the arrival of another, the other woman. It is always cold at train stations,

even on that day that you ran to me, sign clutched with my name blazoned

on cheap Woolworths cardboard. You said it was cheesy, but cheesy

is uncomfortable and funny and this was warm and amusing, touching

in some base, mortal way. But even then it was cold at the train station,

perhaps in forewarning of the heartbreak that could come. Did the

station know, in the power of it’s displacement, that soon we would

part like trains blasting past each other on well-kept tracks, a gush

of air and nothing more, leaving chill in our wake for those on the

platform. It is colder now, for me, at train stations cursed with the

tarnished memory of what was once only happiness, now bleak

and sorrowful. It is perhaps not so cold for you as for me, but

it is always cold at train stations.

An elegy on the Death of The Matriarch

It occurred to me, today, whilst in bed, that my mother did not wake,

Neither in melancholy, nor in weeping, in her burning bed. She did

not wake for my tears, but only her own; in the lamentation of the

sorrows of self. She was not a mourner of melody, nor felt she struck

by envious wrath of God. Instead, dearest mother of mine, did you sit

and wait for the howl of the pain of your own to guide your fleeting

feelings and sentiment. You would not howl for me, oh matriarch,

and yet I howl for you, Adonais for his mother; tragic introversion.

We will not be the first or last to love inversely, some things simply

bend and break, circle back and spiral to you, becoming who you are.

You will not howl for me, Melancholy Mother, you will not wake now.

But I will one day quench my fiery tears within my burning bed, and

One day will I rise, the motherless Adonais; clear of sprite in the lust

Of death.


Consider her there, structured

gracefully, hardly comfortable,

legs hooked over another, sculpted; toes

pointed – her ballet lessons had

taught her that as a young girl,

head tilted, spine straight. There was

no place for her here, for that youthful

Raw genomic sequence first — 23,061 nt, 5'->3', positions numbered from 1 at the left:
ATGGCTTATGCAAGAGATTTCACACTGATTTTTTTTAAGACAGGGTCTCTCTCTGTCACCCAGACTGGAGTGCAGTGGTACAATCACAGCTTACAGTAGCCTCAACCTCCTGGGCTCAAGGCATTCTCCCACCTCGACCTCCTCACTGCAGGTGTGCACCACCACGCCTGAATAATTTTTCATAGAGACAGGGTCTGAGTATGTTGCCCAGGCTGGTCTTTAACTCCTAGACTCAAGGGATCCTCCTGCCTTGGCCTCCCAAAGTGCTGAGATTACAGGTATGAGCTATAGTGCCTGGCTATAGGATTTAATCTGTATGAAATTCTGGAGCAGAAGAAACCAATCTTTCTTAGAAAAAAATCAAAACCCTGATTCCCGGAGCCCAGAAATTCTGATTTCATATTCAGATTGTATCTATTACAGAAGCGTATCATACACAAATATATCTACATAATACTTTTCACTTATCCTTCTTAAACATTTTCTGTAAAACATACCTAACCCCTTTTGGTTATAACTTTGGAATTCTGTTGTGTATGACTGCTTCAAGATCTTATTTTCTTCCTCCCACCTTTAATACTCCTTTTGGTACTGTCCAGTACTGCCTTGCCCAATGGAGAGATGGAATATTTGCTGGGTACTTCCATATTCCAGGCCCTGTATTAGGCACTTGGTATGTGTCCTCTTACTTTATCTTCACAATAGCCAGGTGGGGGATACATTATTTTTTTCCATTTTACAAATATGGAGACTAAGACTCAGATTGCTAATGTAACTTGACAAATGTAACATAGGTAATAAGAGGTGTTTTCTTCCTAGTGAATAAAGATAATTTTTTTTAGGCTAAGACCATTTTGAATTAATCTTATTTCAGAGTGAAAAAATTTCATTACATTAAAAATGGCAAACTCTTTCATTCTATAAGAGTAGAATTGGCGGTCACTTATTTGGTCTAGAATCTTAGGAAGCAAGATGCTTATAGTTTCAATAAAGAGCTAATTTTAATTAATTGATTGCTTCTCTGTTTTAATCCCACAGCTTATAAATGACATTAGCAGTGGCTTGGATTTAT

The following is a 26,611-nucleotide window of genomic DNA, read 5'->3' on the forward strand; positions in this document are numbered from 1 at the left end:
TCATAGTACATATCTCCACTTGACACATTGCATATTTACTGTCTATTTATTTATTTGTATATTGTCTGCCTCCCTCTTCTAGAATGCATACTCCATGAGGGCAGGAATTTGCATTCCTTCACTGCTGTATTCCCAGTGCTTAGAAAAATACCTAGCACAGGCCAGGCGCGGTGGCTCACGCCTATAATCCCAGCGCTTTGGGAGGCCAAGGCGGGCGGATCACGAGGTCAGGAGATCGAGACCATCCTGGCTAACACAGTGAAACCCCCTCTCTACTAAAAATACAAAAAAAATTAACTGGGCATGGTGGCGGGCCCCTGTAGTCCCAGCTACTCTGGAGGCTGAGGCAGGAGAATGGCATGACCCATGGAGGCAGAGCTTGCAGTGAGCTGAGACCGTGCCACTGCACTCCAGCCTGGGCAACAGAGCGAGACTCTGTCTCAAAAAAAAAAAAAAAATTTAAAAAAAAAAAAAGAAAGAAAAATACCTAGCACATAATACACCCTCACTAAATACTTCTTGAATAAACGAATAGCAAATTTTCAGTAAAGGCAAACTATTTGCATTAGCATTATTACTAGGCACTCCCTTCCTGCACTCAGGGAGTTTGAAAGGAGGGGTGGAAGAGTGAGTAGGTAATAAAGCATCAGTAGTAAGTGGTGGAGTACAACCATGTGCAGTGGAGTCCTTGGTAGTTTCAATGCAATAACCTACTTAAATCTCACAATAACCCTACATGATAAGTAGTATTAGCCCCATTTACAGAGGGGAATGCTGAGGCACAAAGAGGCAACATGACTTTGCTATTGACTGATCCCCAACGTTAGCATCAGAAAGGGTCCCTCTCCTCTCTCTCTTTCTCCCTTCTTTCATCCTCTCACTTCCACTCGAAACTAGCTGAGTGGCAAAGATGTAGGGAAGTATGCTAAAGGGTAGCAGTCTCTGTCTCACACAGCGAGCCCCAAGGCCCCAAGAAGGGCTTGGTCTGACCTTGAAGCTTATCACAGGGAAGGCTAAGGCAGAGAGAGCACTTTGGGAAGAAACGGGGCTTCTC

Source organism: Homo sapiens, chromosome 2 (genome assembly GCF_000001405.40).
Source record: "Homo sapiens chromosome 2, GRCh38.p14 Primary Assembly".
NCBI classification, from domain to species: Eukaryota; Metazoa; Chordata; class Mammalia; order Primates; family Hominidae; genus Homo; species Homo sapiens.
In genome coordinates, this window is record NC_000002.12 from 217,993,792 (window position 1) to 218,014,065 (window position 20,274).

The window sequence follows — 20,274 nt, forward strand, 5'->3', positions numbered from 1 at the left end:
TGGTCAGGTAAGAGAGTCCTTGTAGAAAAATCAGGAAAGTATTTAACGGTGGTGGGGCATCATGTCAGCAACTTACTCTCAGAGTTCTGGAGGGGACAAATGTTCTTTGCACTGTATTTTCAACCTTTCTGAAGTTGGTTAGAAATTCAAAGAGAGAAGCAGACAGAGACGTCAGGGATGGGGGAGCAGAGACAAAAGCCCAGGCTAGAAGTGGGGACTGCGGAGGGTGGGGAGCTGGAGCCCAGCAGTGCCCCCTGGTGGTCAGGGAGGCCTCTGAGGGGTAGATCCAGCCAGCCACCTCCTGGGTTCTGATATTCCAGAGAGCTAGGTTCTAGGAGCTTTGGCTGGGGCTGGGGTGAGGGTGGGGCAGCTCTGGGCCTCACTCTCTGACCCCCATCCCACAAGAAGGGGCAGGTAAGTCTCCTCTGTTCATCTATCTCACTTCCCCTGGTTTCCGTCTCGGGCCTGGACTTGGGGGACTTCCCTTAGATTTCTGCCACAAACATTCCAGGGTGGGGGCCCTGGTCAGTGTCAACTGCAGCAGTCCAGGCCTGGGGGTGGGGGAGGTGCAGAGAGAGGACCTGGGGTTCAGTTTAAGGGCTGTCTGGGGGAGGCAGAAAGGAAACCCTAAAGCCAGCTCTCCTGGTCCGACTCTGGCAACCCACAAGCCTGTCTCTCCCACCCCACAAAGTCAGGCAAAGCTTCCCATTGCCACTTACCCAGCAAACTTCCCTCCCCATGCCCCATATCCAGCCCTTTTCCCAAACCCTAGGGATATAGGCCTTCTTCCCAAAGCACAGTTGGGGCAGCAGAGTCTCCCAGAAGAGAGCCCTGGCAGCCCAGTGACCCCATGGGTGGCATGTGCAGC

innocence. This was a place without memory,

even her name had been changed,

for her safety, to erase personality, to

superimpose physicality.


Even the slight tilt in her neck was

deliberate, framed exactly for aesthetics sake;

to show her weakness, girl triumphed by

even gravity. It was a game made of

more than passive languor, her toes,

fingers and lips had places, marks to hit;

the voice of a middle school music teacher

clanged in her head to hit her light,

and so she did.


A statue was not emotive enough to describe

the girl, grown woman, who made

herself a covetous prize, beauty

products applied with the steady hand her

sixth year art teacher had given her.

“Every mistake can be corrected,” she had

told her, but that was no longer true, any

mistake here could be deadly, finite.


It began as it always had, slowly at first,

testing the limits, toes in a water whose

depth was unknown. “Lay back and think

of England” her history tutor had once

recited, joking convivially of the beliefs

of past. To the statue, though, this was not

a history, nor could she think of England,

only herself; laid down- even now, back

straight, toes pointed.


After that it was always quick to end,

a shuffle of fabric and the same words of

thanks, awkward silence,  cleared throat.

Her flesh, seconds ago so warm, was now

stone again; a statue- composed and still.

Now, though, her face was smudged and

her back was slumped. This was no place for

that girl, that youthful innocence, but

she prevailed; head dipped, a few more cracks

in her stone flesh than before.